We are living in unprecedented times where the majority of our contact with clients and decision makers is now by virtual communication. Gone are the days when you would attend court with your client and persuade the decision maker with your excellent oral advocacy skills and court presence. Those days may return, but at the present time a family court practitioner requires to adapt their advocacy skills to the ever-changing mechanism
When the coronavirus pandemic hit in March 2020 we saw a global sisting, or placing on hold, of current court actions. This related to all types of family cases, including actions where protective orders such as interdict were sought. The court service, like many other public services, required to close its doors to deal with the risk to public health from the coronavirus. It is a more traditional service, and we were not yet in the position where, for example, motions could be lodged by email or agents’ signatures accepted electronically. The court still required principal documentation for many types of actions. The court service therefore required to adapt its procedures very quickly to allow for remote access to justice.
What followed next was the opportunity for a restart application to be submitted for cases that had been sisted ex proprio motu. These were not without their difficulties; however, it was the beginning of the court service coming back to life.
The court service then adapted to offer teleconference hearings for many types of civil hearings. Practice and procedure varied across the sheriffdoms, the different courts in each sheriffdom and indeed in the Court of Session. The Family Law Association liaised with the court service in raising issues about consistency in how matters were dealt with. Feedback was provided to assist with the evolving landscape of virtual hearings. Teleconference hearings were an improvement where there had been very little scope for hearings. The court was then in a position to deal with civil business, giving agents dial-in details to attend a teleconference hearing. In some courts the practice was for agents to be telephoned by the clerk. This led to difficulties in clients being able to access hearings, in particular child welfare hearings, and this was addressed by providing dial-in details. A teleconference hearing is not without its difficulties and does require an adaptation of advocacy skills, particularly with regard to enhanced listening skills and also sign posting.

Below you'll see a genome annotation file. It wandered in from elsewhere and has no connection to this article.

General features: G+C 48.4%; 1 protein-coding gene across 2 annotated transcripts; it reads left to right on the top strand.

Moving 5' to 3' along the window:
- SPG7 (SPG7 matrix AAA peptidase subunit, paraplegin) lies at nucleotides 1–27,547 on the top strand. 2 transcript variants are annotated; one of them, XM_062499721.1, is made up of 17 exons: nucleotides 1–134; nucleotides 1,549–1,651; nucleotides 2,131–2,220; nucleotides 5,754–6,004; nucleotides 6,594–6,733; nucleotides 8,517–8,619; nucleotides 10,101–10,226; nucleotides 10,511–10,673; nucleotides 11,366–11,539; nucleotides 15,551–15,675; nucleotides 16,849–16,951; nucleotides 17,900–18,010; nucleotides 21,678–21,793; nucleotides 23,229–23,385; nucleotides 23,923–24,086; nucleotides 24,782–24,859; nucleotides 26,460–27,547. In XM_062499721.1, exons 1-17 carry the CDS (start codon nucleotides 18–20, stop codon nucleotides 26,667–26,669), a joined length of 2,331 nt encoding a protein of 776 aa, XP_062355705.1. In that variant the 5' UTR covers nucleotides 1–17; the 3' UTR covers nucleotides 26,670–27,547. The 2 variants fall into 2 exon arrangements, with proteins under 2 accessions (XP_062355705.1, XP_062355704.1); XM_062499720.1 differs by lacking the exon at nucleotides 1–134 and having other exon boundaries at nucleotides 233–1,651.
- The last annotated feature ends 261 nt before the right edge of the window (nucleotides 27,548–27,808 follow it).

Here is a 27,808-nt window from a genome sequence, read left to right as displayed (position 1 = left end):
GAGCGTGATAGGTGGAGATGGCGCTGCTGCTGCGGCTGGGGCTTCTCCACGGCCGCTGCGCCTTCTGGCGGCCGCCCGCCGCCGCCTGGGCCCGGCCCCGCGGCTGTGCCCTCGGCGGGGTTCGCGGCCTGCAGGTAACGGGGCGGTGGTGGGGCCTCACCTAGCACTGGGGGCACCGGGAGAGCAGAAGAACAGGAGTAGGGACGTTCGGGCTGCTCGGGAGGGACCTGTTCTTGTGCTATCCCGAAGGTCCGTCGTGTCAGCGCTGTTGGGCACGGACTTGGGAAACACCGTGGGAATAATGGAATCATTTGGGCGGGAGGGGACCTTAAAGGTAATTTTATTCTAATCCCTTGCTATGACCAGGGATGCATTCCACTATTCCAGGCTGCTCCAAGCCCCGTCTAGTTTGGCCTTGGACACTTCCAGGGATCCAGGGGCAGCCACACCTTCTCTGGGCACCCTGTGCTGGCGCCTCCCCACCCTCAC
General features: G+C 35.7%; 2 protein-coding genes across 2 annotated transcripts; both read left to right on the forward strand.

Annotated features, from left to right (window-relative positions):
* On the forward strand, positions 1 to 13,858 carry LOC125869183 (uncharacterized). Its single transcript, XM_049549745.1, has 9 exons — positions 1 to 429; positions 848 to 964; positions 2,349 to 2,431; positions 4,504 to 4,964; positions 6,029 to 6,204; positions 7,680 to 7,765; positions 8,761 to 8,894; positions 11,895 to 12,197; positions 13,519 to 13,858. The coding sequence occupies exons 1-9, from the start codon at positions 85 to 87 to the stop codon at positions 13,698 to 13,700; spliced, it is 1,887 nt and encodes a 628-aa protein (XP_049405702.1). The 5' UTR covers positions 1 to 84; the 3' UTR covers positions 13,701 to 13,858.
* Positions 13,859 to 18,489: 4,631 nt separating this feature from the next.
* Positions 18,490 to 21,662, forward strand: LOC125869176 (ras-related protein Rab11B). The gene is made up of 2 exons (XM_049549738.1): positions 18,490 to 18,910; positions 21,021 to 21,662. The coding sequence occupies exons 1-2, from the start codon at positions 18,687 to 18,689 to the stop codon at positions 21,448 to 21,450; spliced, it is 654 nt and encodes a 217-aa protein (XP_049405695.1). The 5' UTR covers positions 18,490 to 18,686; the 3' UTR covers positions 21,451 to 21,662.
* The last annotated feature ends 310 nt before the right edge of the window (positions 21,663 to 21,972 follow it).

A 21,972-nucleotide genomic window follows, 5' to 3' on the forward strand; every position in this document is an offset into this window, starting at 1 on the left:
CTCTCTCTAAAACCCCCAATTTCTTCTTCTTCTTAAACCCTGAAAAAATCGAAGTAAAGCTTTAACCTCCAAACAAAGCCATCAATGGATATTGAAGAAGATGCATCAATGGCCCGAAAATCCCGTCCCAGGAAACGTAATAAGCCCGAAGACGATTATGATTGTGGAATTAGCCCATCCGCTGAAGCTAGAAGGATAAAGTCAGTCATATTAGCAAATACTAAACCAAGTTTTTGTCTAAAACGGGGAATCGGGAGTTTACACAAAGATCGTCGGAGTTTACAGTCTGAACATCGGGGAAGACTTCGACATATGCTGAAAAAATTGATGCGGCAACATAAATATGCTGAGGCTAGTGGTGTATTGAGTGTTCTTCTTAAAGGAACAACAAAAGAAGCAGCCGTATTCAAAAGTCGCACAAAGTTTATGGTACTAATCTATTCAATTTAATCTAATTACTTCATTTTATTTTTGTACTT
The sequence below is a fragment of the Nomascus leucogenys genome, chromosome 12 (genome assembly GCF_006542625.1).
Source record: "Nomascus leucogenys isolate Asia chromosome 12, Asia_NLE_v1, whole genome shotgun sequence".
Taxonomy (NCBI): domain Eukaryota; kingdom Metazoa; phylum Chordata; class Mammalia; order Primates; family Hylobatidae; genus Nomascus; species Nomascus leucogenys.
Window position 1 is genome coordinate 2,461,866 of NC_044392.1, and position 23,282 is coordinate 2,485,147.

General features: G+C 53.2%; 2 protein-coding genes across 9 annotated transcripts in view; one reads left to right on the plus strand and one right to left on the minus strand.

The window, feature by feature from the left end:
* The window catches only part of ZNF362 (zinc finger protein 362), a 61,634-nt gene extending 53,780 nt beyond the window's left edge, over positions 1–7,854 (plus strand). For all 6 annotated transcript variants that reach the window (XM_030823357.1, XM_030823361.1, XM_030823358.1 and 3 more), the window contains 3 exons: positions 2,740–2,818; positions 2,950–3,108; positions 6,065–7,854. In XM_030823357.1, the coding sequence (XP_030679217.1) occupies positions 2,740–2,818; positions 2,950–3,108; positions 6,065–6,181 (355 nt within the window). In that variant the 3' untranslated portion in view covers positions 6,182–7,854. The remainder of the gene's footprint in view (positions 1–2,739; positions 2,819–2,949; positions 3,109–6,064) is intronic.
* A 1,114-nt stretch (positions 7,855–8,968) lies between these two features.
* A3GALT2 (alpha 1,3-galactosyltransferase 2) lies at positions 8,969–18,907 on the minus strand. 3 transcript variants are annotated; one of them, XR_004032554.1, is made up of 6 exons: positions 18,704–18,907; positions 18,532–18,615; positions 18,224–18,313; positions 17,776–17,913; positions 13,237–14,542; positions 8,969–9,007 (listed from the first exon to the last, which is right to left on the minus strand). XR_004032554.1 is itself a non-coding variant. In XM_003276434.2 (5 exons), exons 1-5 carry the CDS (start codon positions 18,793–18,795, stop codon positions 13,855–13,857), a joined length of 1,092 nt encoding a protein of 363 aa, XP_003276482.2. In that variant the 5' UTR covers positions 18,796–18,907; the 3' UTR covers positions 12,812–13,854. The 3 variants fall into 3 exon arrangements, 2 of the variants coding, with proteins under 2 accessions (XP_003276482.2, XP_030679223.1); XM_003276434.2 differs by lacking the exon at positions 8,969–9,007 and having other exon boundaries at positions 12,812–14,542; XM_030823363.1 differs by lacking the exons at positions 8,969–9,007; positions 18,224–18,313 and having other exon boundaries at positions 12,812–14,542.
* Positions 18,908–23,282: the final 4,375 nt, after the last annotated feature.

The court has also required written submissions for many types of hearings. There is a skill required in presenting a written submission. Its purpose is to allow the court to be in a position to review cases several days in advance and then deal administratively with the cases that are agreed. Practitioners should be wary that they may not also be given an opportunity to address the court in a hearing following written submissions being lodged. It is therefore imperative that your written submission is clear and focused, and that the motion you are making to the court is backed up with reference to facts and, if required, relative authorities. The decision maker and your opponent are also thereby given advance notice of your argument and the documents you wish to rely on. You should also be intimated timeously with a submission and productions from your opponent, which allows time to consider their position in advance of the case calling.